11. ^ Franklin W. Knight; K. O. Laurence, eds. (2011). General History of the Caribbean: The long nineteenth century : nineteenth-century transformations. Vol. 4 of General History of the Caribbean. P. C. Emmer, Jalil Sued Badillo, Germán Carrera Damas, B. W. Higman, Bridget Brereton, Unesco (illustrated ed.). UNESCO. p. 228. ISBN 978-9231033582. Retrieved 1 June 2015.
  12. ^ Brian L. Moore (1995). Cultural Power, Resistance, and Pluralism: Colonial Guyana, 1838-1900. Vol. 22 of McGill-Queen's studies in ethnic history (illustrated ed.). McGill-Queen's Press - MQUP. p. 171. ISBN 077351354X. ISSN 0846-8869. Retrieved 1 June 2015.
  13. ^ Howard Johnson (1988). Howard Johnson (ed.). After the Crossing: Immigrants and Minorities in Caribbean Creole Society. Vol. 7, Issue 1 of Immigrants & minorities (illustrated ed.). Psychology Press. p. 101. ISBN 0714633577. Retrieved 1 June 2015.
  14. ^ Alena Heitlinger (1999). Alena Heitlinger (ed.). Émigré Feminism: Transnational Perspectives. Vol. 7, Issue 1 of Immigrants & minorities (illustrated ed.). University of Toronto Press. p. 156. ISBN 0802078990. Retrieved 1 June 2015.
  15. ^ a b Lai, Walton Look (2013). "Asian Indentured Immigration to the Caribbean". The Encyclopedia of Global Human Migration. pp. 595–599.
  16. ^ a b c Bryan, Patrick (2004). "The Settlement of the Chinese in Jamaica: 1854: c.1970". Caribbean Quarterly: Mona. 50 (2): 15–25. doi:10.1080/00086495.2004.11672230. S2CID 160559961.
  17. ^ Misrahi-Barak, Judith (2012). "Looking In, Looking Out: Chinese Caribbean Diaspora through Literature--Meiling Jin, Patricia Powell, Jan Lowe Shinebourne". Journal of Transnational American Studies. 4 (1). doi:10.5070/T841012836.
  18. ^ a b c Tortello, Rebecca (1 September 2003), "The Arrival of the Chinese", The Jamaica Gleaner, retrieved 30 August 2010
  19. ^ Lai 1998, p. 287
  20. ^ Lacey 1977, p. 26
  21. ^ Li 2004, p. 53
  22. ^ a b Li 2004, p. 52
  23. ^ Li 2004, p. 47
  24. ^ Li 2004, p. 51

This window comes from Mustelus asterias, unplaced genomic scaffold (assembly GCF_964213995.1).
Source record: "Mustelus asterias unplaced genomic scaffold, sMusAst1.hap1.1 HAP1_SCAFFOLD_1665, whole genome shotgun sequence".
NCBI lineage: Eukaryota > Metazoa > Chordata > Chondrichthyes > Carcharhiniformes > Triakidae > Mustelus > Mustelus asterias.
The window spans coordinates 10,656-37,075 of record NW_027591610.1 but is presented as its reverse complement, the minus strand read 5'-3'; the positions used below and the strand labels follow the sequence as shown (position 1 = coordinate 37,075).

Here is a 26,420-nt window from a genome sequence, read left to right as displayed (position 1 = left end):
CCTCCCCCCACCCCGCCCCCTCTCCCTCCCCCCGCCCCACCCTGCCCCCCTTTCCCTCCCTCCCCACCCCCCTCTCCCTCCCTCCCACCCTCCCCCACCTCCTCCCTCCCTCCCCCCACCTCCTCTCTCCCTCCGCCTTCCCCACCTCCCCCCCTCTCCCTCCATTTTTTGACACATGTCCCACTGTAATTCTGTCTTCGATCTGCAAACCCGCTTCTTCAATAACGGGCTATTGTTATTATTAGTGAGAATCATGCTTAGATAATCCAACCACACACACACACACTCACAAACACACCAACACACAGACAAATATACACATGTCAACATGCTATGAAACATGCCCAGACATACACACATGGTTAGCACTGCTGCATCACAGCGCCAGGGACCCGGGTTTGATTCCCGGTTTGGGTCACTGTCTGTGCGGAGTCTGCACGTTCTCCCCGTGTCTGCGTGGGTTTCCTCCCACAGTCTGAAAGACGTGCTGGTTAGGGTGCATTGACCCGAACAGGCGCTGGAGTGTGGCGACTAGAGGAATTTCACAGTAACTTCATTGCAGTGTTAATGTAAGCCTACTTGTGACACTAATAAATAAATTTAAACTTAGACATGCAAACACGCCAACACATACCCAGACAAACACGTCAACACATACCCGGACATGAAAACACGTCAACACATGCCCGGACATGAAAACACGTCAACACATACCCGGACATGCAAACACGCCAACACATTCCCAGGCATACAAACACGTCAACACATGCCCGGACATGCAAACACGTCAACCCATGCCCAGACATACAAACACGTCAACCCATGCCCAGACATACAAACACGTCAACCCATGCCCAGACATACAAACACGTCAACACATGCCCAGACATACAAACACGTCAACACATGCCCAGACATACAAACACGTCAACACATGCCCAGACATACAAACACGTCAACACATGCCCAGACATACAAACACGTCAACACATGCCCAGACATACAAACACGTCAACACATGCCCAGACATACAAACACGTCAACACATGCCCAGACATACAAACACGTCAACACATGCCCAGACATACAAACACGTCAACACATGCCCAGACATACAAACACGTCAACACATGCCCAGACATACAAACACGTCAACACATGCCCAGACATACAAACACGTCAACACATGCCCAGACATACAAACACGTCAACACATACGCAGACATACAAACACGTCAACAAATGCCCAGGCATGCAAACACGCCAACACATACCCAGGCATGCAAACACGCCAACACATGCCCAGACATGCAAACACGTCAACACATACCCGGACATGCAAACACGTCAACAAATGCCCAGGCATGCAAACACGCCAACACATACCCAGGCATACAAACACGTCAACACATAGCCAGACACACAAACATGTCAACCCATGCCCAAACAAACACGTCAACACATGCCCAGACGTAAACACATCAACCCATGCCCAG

25. ^ Barnes 1997, p. 297
  26. ^ Barnes 1997, p. 299
  27. ^ Barnes 1997, p. 300
  28. ^ Barnes 1997, pp. 301–302
  29. ^ Li 2004, p. 48
  30. ^ Li 2004, p. 49
  31. ^ Li 2004, pp. 49–50
  32. ^ Li 2004, p. 50
  33. ^ a b Shibata 2006, p. 58
  34. ^ Lacey 1977, p. 86
  35. ^ Lacey 1977, p. 14
  36. ^ Limited, Jamaica Observer (April 2014). "Conflicts with the Chinese revisited". Jamaica Observer.
  37. ^ Limited, Jamaica Observer. "Conflicts with the Chinese revisited – Columns".
  38. ^ Shibata 2006, pp. 55–56
  39. ^ Shibata 2006, p. 52
  40. ^ Shibata 2006, pp. 64–5
  41. ^ Shibata 2006, p. 57
  42. ^ Li 2004, p. 56
  43. ^ Shibata 2006, pp. 58–59
  44. ^ "Asian-American Heritage Week: Chinese Jamaicans Help Reggae Music Evolve",, 15 May 2007, retrieved 30 August 2010
  45. ^ "Asian-American Heritage Week: Multi-Ethnic Family Works To Maintain Asian Heritage",, 11 May 2007, retrieved 30 August 2010
  46. ^ "Patriots player Patrick Chung visits Boston Chinatown Neighborhood Center –". Archived from the original on 5 February 2015. Retrieved 3 December 2014.
  47. ^ {{cite web}}: Missing or empty |title= (help)


  • Barnes, Natasha B. (1997), "Face of the Nation: Race, Nationalisms, and Identities in Jamaican Beauty Pageants", in López Springfield, Consuelo (ed.), Daughters of Caliban: Caribbean women in the twentieth century, Indiana University Press, pp. 285–306, ISBN 978-0-253-33249-3
  • Bouknight-Davis, Gail. "Chinese Economic Development and Ethnic Identity Formation in Jamaica". In Wilson (2004), pp. 69–93.
  • Lacey, Terry (1977), Violence and politics in Jamaica, 1960-70: internal security in a developing country, Manchester University Press, ISBN 978-0-7190-0633-3
  • Lai, Walton Look (1993), "The people from Kwangtung", Trinidad and Tobago Review, 15 (8/9): 49–51, archived from the original on 12 May 2013
  • Lai, Walton Look (1998), The Chinese in the West Indies, 1806-1995: a documentary history, University of the West Indies, ISBN 978-976-640-021-7
  • Lai, Walton Look (2005), "Images of the Chinese in West Indian History", in Anderson, Wanni Wibulswasdi; Lee, Robert G. (eds.), Displacements and diasporas: Asians in the Americas, Rutgers University Press, pp. 54–77, ISBN 978-0-8135-3611-8
  • Li, Anshan. "Survival, Adaptation, and Integration: Origins and Development of the Chinese Community in Jamaica". In Wilson (2004), pp. 41–68.
  • Shibata, Yoshiko (2006), "Searching for a Niche, Creolizing Religious Tradition: Negotiation and Reconstruction of Ethnicity among Chinese in Jamaica", in Kumar, P. Pratap (ed.), Religious Pluralism in the Diaspora, Brill, pp. 51–72, ISBN 978-90-04-15250-2
  • Wilson, Andrew R., ed. (2004), The Chinese in the Caribbean, Markus Wiener Publishers, ISBN 978-1-55876-315-9

Further reading

  • Bryan, Patrick (1996), "The Creolization of the Chinese Community in Jamaica", in Reddock, Rhoda (ed.), Ethnic Minorities in Caribbean Society, University of the West Indies Press, pp. 173–272, ISBN 978-976-618-024-9
  • Lee, Russell (1998), "The Chinese Retail Grocery Trade in Jamaica", in Wang, Ling-chi; Wang, Gungwu (eds.), The Chinese Diaspora: Selected Essays, vol. 2, Singapore: Times Academic Publisher, pp. 112–130, ISBN 978-981-210-093-1